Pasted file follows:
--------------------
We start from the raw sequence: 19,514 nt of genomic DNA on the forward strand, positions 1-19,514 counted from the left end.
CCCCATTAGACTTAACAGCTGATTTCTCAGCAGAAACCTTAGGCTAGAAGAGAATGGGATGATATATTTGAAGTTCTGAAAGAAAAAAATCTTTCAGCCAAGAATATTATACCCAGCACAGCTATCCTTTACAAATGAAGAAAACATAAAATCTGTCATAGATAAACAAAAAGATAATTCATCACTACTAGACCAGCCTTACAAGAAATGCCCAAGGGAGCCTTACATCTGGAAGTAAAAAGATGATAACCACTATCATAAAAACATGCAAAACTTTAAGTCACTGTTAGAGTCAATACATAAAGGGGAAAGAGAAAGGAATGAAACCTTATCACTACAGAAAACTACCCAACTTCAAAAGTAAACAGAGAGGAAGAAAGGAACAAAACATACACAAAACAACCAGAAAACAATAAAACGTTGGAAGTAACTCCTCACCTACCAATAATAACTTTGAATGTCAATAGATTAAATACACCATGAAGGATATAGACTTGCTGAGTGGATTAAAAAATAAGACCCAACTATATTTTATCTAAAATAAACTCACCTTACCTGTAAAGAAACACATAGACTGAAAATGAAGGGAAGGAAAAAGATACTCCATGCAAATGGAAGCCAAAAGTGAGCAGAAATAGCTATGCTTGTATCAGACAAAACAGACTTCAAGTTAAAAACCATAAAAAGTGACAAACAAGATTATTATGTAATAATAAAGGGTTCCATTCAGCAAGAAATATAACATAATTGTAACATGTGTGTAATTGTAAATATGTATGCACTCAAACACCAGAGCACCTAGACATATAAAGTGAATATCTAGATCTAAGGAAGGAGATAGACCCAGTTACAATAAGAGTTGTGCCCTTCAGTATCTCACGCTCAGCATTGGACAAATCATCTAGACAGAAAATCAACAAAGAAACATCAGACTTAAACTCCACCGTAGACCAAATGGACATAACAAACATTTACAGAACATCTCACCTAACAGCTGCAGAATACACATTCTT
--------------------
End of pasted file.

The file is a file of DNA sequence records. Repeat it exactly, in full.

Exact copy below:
We start from the raw sequence: 19,514 nt of genomic DNA on the forward strand, positions 1-19,514 counted from the left end.
CCCCATTAGACTTAACAGCTGATTTCTCAGCAGAAACCTTAGGCTAGAAGAGAATGGGATGATATATTTGAAGTTCTGAAAGAAAAAAATCTTTCAGCCAAGAATATTATACCCAGCACAGCTATCCTTTACAAATGAAGAAAACATAAAATCTGTCATAGATAAACAAAAAGATAATTCATCACTACTAGACCAGCCTTACAAGAAATGCCCAAGGGAGCCTTACATCTGGAAGTAAAAAGATGATAACCACTATCATAAAAACATGCAAAACTTTAAGTCACTGTTAGAGTCAATACATAAAGGGGAAAGAGAAAGGAATGAAACCTTATCACTACAGAAAACTACCCAACTTCAAAAGTAAACAGAGAGGAAGAAAGGAACAAAACATACACAAAACAACCAGAAAACAATAAAACGTTGGAAGTAACTCCTCACCTACCAATAATAACTTTGAATGTCAATAGATTAAATACACCATGAAGGATATAGACTTGCTGAGTGGATTAAAAAATAAGACCCAACTATATTTTATCTAAAATAAACTCACCTTACCTGTAAAGAAACACATAGACTGAAAATGAAGGGAAGGAAAAAGATACTCCATGCAAATGGAAGCCAAAAGTGAGCAGAAATAGCTATGCTTGTATCAGACAAAACAGACTTCAAGTTAAAAACCATAAAAAGTGACAAACAAGATTATTATGTAATAATAAAGGGTTCCATTCAGCAAGAAATATAACATAATTGTAACATGTGTGTAATTGTAAATATGTATGCACTCAAACACCAGAGCACCTAGACATATAAAGTGAATATCTAGATCTAAGGAAGGAGATAGACCCAGTTACAATAAGAGTTGTGCCCTTCAGTATCTCACGCTCAGCATTGGACAAATCATCTAGACAGAAAATCAACAAAGAAACATCAGACTTAAACTCCACCGTAGACCAAATGGACATAACAAACATTTACAGAACATCTCACCTAACAGCTGCAGAATACACATTCTT